I wonder if Burns interviewed any of the millions of Vietnamese who fled when the U.S. pulled out and the North took over the entire country. Did he spend more than a few seconds on the Viet Cong Tiger Cages that U.S. POWs were confined in. compared to his fulminations against Agent Orange, etc.?

      Did Burns discuss how Obama’s anti-warmentors and friend’s William Ayers and Bernadette Dhorn killed people with their bombs and bank robberies, and laid plans to murder 25 million Americans in their Prairie Fire Manifesto?

      There was nothing wrong with the Vietnam war except how we prosecuted it.

      • Eva Paris says:

        Mr. Justin Nother: Your fair, keenest point of views would be highly recommended and greatly appreciated from the true patriots.

      • MIke says:

        As the documentary shows and as the information availabe at the time of the Vietnam War showed, the majority of the Vietnamese people wanted to establish a unified country free of foreign domination and free of corruption. The motivation for the courageous fight of the Vietnamese peope against the United States was not communism. I believe history will condemn anybody who fought the Vietnamese in their heroic war against the United States and the corrupt South Vietnamese government

      • Gene in L.A. says:

        I was a medic in Vietnam, and the first thing I did after I got home was join Vietnam Veterans Against the War.

        The only thing wrong with how we prosecuted the war was that we did it at all. We never had anything to gain from it, and over 58,000 of my fellows gave up their lives for nothing. People don’t want to hear that, but it’s true.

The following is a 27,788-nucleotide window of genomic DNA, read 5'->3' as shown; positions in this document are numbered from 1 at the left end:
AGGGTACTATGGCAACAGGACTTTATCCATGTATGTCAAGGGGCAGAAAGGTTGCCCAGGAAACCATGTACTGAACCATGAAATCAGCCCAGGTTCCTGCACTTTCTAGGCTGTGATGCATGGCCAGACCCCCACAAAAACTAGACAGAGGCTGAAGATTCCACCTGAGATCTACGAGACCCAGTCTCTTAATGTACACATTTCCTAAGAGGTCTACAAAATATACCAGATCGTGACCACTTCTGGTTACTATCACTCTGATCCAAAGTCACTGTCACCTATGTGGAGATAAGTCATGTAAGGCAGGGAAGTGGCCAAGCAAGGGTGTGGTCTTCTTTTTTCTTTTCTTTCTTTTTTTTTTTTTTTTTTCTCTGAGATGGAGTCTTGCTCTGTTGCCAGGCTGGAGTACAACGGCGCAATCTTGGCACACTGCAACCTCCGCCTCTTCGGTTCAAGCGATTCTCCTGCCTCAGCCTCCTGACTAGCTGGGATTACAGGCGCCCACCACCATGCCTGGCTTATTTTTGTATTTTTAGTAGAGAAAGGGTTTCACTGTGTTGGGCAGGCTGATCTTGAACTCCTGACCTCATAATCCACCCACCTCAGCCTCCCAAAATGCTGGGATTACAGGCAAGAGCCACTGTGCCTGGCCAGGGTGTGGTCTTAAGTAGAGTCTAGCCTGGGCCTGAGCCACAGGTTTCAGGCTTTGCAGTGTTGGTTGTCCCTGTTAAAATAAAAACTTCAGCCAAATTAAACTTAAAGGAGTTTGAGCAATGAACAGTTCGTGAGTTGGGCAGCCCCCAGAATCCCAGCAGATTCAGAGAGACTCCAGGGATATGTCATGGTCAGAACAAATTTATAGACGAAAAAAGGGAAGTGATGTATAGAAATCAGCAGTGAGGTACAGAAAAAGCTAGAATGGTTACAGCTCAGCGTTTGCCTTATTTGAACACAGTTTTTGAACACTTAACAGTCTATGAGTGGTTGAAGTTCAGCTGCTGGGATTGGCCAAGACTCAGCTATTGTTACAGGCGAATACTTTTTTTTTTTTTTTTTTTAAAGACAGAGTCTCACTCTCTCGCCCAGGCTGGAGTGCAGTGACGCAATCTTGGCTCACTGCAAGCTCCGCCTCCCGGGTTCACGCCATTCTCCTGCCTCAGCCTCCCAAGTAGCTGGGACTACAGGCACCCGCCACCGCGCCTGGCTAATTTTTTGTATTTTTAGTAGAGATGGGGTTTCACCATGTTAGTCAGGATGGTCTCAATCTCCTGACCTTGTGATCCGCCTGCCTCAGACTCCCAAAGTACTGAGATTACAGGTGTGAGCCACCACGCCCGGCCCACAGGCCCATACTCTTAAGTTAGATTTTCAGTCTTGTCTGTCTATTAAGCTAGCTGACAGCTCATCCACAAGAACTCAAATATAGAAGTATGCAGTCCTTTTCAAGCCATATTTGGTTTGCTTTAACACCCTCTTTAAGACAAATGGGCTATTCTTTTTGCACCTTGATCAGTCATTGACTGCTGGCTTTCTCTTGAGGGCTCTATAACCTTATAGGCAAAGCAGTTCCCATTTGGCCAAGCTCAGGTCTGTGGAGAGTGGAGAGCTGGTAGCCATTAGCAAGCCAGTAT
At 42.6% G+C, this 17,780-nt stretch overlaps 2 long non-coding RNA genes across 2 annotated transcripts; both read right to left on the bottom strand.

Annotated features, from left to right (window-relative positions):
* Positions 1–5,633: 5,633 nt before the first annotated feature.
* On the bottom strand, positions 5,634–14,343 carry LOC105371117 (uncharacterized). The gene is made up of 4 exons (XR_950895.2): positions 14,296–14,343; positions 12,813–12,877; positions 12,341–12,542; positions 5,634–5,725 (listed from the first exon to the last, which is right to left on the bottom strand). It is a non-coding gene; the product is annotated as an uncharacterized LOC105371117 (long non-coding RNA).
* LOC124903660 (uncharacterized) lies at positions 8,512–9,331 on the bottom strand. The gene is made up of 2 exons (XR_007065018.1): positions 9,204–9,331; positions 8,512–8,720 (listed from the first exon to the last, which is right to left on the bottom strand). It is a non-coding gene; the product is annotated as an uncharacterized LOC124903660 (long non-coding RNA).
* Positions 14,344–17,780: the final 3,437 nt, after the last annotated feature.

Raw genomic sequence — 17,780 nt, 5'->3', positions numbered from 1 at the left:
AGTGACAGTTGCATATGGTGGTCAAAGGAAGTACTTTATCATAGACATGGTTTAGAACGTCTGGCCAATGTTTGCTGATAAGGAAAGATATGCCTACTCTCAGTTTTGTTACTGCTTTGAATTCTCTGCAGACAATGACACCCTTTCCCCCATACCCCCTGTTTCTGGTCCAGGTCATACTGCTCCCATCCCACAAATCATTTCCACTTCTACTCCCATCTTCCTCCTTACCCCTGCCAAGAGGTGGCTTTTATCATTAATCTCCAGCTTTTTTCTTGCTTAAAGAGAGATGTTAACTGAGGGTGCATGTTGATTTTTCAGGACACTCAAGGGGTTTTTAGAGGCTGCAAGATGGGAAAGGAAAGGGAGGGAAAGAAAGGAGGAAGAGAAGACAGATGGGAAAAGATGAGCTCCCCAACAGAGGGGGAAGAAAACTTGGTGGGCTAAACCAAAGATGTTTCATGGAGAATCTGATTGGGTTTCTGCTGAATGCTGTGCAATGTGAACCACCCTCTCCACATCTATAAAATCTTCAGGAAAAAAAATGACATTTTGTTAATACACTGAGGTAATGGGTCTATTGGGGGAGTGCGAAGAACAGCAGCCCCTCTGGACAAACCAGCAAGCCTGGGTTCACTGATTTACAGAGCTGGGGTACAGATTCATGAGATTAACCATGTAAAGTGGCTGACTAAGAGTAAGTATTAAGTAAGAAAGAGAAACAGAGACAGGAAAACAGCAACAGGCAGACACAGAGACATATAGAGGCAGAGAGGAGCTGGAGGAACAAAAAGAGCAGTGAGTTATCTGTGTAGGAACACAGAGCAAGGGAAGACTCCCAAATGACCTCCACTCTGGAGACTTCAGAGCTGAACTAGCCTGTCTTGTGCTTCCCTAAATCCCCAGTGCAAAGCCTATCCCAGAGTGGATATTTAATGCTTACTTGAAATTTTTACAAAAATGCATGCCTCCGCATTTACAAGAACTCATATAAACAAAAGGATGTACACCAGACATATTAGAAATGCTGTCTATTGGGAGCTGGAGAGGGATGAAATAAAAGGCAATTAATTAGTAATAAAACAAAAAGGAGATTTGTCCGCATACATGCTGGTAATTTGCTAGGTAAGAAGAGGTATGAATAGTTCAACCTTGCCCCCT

• Dunstan says:

        Justin, why don’t you go troll somewhere else?

        Which NV generals admitted this and when? What year are you referring to? Where are your facts?

        I protested against the war and I was never part of some financial assistance from the USSR. That’s laughable. We protested because there was NO reason for U.S. troops to be there. None. The Domino Theory proved to be completely false.

        How do you know Burns is a patriot? And who are you to judge? He’s made some extraordinary documentaries about the Civil War, the Roosevelts, baseball etc. Who put you in charge of judging his patriotism or that of PBS.

        You can’t review a program you haven’t seen. At best, only a few of the episodes have been made available for critics/reviewers. And you’re obviously not one of either group.

        My suggestion to you is to shut your pie-hole and actually watch all eighteen hours. Then maybe, just maybe, you’ll have the background to intelligently comment on the program.

        I have a friend whose father volunteered to make bombing runs over Vietnam; he was not stationed there at any time prior to his volunteering. His entire immediate family (wife and four kids) were incredibly supportive and could best be described as a strong military family.

        After he was shot down and went MIA, they began to change their opnions and became outspoken critics, not just of the war (this was after it had ended) but of the treatment families were getting from the Pentagon about their missing loved ones.

        Your raising of Obama in this thread shows how out of touch with reality you and others of your ilk are. One thing has nothing to do with the other.

        If only more of our soldiers had refused to serve back then, they’d be alive today.

        You can not fight an insurgency and expect to win, no matter how much manpower, firepower or any other kind of power you have. That’s why we’re presently mired in the middle east.

More TV News from Variety